Author: Craig Kalpakjian --- Date: 11/11/95--- Copyright: ThingReviews NYC

Jacques Derrida
Specters of Marx:
the state of the debt, the work of mourning, and the new international

translated by Peggy Kamuf

Routledge, New York and London

How are we to respond to the so called "death of Marxism," announced around us by the New World Order? And what of the silence around the lack of viable alternatives to this global capitalism? These are the main questions which Jacques Derrida's "Specters of Marx" revolves around.

Focusing on this figure of the ghost or specter - those Marx dealt with and was haunted by, as well as the ghost of Marx which haunts us today, Derrida talks of the specter as occupying a different mode of being - trying to create a new 'hauntology' dealing with the apparition of the inapparent.

The Communist Manifesto begins "A specter is haunting Europe-the specter of communism." And Derrida assures us that this is still so - that wherever this New World Order is marched out, it is in fear of this specter. Relating this to Hamlet (haunted by his fathers ghost), and noting Marx's interest in Shakespeare, Derrida reaffirms our debt to this ghost, but stipulates a selective inheritance - there are many 'spirits' of Marx and Marxism, and its a matter of choosing.

Though brilliantly written, this remains a mostly preliminary work which doesn't go into quite as much depth as one might like. Still, its refreshing to find this reaffirmation (of the "project" or "promise" of Marx) by one who rarely deals with such things so directly:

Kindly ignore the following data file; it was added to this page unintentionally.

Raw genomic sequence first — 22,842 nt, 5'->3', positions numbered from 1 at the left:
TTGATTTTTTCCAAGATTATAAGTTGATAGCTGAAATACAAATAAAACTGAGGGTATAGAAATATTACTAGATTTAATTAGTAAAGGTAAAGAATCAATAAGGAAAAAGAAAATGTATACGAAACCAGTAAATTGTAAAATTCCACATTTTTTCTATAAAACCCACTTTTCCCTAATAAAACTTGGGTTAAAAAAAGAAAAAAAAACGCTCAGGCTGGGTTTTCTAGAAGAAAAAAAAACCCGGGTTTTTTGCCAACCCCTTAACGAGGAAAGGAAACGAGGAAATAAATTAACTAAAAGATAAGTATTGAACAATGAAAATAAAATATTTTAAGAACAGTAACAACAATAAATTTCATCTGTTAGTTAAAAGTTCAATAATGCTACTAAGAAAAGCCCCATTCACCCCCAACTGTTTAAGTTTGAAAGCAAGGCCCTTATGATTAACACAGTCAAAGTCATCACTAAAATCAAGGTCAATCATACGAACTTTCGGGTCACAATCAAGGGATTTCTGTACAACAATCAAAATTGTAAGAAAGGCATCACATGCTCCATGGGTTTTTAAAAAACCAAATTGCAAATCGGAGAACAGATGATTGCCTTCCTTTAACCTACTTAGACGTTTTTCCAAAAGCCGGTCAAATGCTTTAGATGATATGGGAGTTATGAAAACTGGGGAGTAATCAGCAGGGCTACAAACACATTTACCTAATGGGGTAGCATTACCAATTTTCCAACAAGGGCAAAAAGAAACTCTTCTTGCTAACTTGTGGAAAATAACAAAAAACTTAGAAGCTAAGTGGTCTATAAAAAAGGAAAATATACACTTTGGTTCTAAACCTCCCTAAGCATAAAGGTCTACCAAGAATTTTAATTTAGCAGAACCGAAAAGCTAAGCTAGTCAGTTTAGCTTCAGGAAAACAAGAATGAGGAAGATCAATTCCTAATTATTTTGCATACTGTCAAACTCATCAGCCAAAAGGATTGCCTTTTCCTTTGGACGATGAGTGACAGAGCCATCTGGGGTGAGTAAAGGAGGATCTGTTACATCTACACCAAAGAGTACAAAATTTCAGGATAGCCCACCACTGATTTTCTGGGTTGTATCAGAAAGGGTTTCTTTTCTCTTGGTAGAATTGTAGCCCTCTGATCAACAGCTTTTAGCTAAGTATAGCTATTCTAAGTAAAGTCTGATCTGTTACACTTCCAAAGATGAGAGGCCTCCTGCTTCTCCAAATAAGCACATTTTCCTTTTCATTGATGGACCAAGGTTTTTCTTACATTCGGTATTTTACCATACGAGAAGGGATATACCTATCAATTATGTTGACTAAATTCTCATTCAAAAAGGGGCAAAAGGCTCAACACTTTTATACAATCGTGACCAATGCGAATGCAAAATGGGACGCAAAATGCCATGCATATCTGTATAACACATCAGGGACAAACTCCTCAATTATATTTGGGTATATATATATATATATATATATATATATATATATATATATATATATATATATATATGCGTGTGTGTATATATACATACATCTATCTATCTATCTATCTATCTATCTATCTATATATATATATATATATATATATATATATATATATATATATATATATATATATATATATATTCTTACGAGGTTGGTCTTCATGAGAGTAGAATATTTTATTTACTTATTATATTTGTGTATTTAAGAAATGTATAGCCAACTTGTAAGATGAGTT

"...There is no precedent whatsoever for such an event. In the whole of history of humanity, in the whole history of the world and of the earth, in all that to which one can give the name of history in general, such an event (let us repeat, the event of a discourse in the philosophico-scientific form claiming to break with myth, religion, and the nationalist 'mystique') has been bound, for the first time and inseparably, to worldwide forms of social organization (a party with a universal vocation, a labor movement, a confederation of states, and so forth). All of this while proposing a new concept of the human, of society, economy, nation, several concepts of the State and of its disappearance. Whatever one may think of this event, of the sometimes terrifying failure of that which was thus begun, of the techno-economic or ecological disasters, and the totalitarian perversions to which it gave rise (perversions that some have been saying for a long time are precisely not perversions, that is, they are not pathological and accidental corruptions but the necessary deployment of an essential logic present at the birth, of an originary disadjustument--let us say, for our part, in a too-elliptical fashion and without contradicting this hypothesis, they are the effect of an ontological treatment of the spectrality of the ghost), whatever one may think also of the trauma in human memory that may follow, this unique attempt took place...And whether we like it or not, whatever consciousness we have of it, we cannot not be its heirs."